I looked at my friend who was red-faced and suddenly making herself very busy with a stack of paperwork, turning her back to me. Why hadn’t she just fessed up when I complimented her on how clean the house was? She may well have enjoyed basking in the superwoman myth for a few minutes, but it was at a cost to me. She allowed me to feel less than.
Another area where I see the Superwoman myth perpetuated again and again is when it comes to parenting. You know the types don’t you? The parents who insist that yes, their baby sleeps through the night. They just don’t mention that they count ‘the night’ as midnight to 4am. Then there’s that friend who insists their kids get along so well, like, they literally never fight… Just as you’re internally berating your own kids for the incessant squabbling you have to endure from them, you notice a scuffle happening at the far side of the park. Oh, of course. It’s your friend’s children, kicking the proverbial you-know-what out of each other. That must be just a one-off I guess.
I sometimes think I go too far the other way in my mission to bust the Superwoman myth. Self-deprecation definitely plays a part. I’m much more comfortable saying what a nightmare my kids are, how stressful my week has been and how worryingly quiet my freelance work is, than to be putting on my cape and convincing everyone I’m absolutely winning at life.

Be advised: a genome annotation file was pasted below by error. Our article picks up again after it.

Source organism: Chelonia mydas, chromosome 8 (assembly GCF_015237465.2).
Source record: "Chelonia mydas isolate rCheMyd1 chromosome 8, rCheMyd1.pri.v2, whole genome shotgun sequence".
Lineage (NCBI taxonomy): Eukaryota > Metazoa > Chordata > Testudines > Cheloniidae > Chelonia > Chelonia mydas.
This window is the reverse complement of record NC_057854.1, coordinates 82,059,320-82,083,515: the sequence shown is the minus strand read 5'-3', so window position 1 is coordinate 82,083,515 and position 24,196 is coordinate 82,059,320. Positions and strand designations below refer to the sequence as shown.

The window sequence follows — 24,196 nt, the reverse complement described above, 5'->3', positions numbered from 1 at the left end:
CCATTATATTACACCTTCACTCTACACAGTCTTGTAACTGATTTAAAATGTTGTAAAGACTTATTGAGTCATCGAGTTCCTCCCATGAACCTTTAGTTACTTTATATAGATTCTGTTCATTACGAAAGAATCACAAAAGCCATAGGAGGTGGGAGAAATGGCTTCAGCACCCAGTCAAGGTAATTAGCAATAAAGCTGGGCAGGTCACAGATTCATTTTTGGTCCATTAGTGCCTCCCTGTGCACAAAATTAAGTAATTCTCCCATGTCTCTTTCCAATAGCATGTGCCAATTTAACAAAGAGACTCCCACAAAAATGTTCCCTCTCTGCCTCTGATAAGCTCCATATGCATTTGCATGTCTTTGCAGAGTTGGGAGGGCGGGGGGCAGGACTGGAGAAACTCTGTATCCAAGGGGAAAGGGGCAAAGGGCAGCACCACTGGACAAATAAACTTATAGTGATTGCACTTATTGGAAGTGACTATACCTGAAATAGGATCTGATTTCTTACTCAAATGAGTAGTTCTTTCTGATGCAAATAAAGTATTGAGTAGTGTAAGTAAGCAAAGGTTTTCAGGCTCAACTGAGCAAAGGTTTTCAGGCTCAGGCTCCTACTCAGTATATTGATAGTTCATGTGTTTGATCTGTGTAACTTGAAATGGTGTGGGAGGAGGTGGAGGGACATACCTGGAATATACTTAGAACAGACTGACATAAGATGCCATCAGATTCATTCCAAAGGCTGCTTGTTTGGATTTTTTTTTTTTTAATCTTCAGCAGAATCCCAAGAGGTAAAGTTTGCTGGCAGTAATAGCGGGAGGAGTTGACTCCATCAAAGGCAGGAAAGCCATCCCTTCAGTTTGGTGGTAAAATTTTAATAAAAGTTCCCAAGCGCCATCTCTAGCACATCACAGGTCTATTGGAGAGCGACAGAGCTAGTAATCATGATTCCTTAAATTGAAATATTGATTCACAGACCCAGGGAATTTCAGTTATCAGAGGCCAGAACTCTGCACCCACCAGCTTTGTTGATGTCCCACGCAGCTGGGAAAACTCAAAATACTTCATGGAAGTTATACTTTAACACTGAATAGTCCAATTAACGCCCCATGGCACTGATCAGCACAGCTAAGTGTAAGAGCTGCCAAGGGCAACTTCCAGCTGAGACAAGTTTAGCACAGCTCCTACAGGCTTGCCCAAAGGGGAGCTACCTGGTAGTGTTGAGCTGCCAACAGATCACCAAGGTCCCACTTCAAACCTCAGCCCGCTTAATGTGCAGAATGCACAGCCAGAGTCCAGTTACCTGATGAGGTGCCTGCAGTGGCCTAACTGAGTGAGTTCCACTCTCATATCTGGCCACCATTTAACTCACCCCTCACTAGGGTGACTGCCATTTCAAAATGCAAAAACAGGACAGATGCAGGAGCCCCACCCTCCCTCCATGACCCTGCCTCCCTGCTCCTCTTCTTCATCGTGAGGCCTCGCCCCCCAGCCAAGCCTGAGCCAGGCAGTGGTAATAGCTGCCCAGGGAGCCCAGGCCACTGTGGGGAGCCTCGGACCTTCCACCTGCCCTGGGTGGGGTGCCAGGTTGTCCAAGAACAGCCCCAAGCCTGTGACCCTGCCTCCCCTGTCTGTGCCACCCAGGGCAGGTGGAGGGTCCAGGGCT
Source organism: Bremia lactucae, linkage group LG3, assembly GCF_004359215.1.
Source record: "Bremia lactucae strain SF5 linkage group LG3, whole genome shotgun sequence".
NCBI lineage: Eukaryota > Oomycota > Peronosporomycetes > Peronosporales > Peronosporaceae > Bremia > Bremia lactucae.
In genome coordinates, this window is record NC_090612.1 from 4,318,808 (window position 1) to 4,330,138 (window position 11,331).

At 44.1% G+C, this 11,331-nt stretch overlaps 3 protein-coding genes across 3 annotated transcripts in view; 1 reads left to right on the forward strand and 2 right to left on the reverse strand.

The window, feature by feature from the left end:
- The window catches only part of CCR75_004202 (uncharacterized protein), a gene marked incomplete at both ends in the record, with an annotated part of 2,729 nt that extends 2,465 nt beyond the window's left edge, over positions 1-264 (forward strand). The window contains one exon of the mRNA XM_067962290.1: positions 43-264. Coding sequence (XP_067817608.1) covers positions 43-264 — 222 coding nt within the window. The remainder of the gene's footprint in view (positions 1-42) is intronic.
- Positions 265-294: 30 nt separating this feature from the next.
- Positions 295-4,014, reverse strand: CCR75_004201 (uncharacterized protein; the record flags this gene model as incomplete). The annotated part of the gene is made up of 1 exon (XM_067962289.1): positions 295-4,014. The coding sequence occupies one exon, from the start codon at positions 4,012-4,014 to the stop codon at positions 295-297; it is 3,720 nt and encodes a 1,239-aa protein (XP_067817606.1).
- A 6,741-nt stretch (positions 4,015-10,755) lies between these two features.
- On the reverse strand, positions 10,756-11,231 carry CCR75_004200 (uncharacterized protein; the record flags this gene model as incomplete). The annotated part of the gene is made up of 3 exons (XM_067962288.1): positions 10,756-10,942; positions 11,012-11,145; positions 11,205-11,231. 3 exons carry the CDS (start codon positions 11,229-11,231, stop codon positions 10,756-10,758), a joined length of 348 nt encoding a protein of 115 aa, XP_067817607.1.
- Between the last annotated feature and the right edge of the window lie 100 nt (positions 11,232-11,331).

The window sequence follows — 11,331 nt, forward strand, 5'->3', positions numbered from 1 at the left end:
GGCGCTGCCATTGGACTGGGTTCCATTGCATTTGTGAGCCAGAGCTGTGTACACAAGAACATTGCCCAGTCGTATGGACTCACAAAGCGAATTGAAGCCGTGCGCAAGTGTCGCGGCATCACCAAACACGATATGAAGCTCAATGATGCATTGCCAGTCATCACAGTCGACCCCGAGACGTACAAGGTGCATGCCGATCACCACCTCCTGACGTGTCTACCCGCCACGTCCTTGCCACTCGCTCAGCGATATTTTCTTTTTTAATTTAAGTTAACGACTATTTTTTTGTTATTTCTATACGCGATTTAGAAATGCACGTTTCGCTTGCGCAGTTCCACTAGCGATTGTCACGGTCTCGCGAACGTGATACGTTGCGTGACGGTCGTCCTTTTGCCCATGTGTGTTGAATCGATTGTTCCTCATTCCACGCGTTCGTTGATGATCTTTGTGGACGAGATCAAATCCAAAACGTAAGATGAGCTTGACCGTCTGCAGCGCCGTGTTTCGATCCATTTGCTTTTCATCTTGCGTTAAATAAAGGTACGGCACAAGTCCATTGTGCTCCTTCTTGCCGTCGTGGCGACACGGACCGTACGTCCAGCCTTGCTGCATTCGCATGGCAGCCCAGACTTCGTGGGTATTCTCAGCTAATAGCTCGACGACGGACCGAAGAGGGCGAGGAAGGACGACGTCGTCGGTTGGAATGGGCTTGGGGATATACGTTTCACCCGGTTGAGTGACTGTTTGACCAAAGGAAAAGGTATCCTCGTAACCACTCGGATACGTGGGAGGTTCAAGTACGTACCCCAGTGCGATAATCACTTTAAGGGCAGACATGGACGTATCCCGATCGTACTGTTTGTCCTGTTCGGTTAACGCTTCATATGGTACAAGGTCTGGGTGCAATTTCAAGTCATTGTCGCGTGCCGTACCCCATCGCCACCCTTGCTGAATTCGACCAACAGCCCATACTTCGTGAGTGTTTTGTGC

The thing is, your average woman nowadays is drowning in stress. We are overworked, overcommitted and overscheduled. The sooner we all admit this to each other and share all the coping strategies we’ve found, the better. A lunchtime Botox tweakment, having a cleaner, getting extra childcare… none of these things are cheating. We need to change our mindset and realise this stuff is part of our modern-day-busy-life survival, for our mental health and our sanity.
Remember the Sarah Jessica Parker film ‘I don’t know how she does it.’? I had a one year old and was just beginning my parenting and work juggle journey when that film came out in 2011. I couldn’t relate to how hard the character of Kate found the whole working mother thing. There was a scene where she took a shop- bought cake to her kid’s school bake sale and passed it off as her own. I remember thinking, “How hard can it be to just knock up a cake before work? Why would you lie about that?”
Now, 12 years on I totally get that pressure to look perfect, to seem like you’re coping when you’re actually drowning. As the saying goes, the juggle is REAL. It’s a non-stop balancing act of trying to keep everyone happy and all the balls in the air. But by faking that we are ‘smashing it’ or pretending we’re finding any of this easy, we’re compounding the insecurities of others, sometimes people we love dearly.
So; do me a favour and tell your mates about your Botox, about your cleaner, about the takeaways that you order when you have no energy to cook for a dinner party. Tell them about the fact your kids haven’t slept through the night in months. About all the little props you put in place to keep the wheels of your life in motion. Trust me, playing the Superwoman role is exhausting, it does you no good… and it’s not making your friends feel so good about themselves either.